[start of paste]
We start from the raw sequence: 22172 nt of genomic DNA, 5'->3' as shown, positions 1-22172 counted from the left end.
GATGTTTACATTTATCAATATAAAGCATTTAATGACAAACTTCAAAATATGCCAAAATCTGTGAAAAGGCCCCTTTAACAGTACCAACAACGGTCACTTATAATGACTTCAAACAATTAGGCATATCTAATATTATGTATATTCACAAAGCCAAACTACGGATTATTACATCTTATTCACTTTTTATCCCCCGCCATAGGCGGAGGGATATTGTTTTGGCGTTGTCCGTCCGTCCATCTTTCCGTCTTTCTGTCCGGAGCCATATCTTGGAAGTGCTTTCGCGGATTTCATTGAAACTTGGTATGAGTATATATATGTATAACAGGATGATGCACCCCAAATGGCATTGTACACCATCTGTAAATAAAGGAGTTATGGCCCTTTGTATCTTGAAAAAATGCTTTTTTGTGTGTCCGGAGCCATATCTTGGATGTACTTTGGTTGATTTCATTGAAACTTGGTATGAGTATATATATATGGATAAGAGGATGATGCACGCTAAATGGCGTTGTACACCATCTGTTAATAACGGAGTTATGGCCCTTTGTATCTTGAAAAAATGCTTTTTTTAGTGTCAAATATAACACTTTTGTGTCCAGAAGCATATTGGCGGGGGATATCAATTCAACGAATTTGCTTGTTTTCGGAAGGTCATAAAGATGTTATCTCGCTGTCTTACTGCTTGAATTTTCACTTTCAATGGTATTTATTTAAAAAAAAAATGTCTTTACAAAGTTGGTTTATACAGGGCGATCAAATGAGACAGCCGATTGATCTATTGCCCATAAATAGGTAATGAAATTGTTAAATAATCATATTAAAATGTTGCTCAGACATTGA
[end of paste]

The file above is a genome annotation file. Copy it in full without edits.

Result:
We start from the raw sequence: 22172 nt of genomic DNA, 5'->3' as shown, positions 1-22172 counted from the left end.
GATGTTTACATTTATCAATATAAAGCATTTAATGACAAACTTCAAAATATGCCAAAATCTGTGAAAAGGCCCCTTTAACAGTACCAACAACGGTCACTTATAATGACTTCAAACAATTAGGCATATCTAATATTATGTATATTCACAAAGCCAAACTACGGATTATTACATCTTATTCACTTTTTATCCCCCGCCATAGGCGGAGGGATATTGTTTTGGCGTTGTCCGTCCGTCCATCTTTCCGTCTTTCTGTCCGGAGCCATATCTTGGAAGTGCTTTCGCGGATTTCATTGAAACTTGGTATGAGTATATATATGTATAACAGGATGATGCACCCCAAATGGCATTGTACACCATCTGTAAATAAAGGAGTTATGGCCCTTTGTATCTTGAAAAAATGCTTTTTTGTGTGTCCGGAGCCATATCTTGGATGTACTTTGGTTGATTTCATTGAAACTTGGTATGAGTATATATATATGGATAAGAGGATGATGCACGCTAAATGGCGTTGTACACCATCTGTTAATAACGGAGTTATGGCCCTTTGTATCTTGAAAAAATGCTTTTTTTAGTGTCAAATATAACACTTTTGTGTCCAGAAGCATATTGGCGGGGGATATCAATTCAACGAATTTGCTTGTTTTCGGAAGGTCATAAAGATGTTATCTCGCTGTCTTACTGCTTGAATTTTCACTTTCAATGGTATTTATTTAAAAAAAAAATGTCTTTACAAAGTTGGTTTATACAGGGCGATCAAATGAGACAGCCGATTGATCTATTGCCCATAAATAGGTAATGAAATTGTTAAATAATCATATTAAAATGTTGCTCAGACATTGA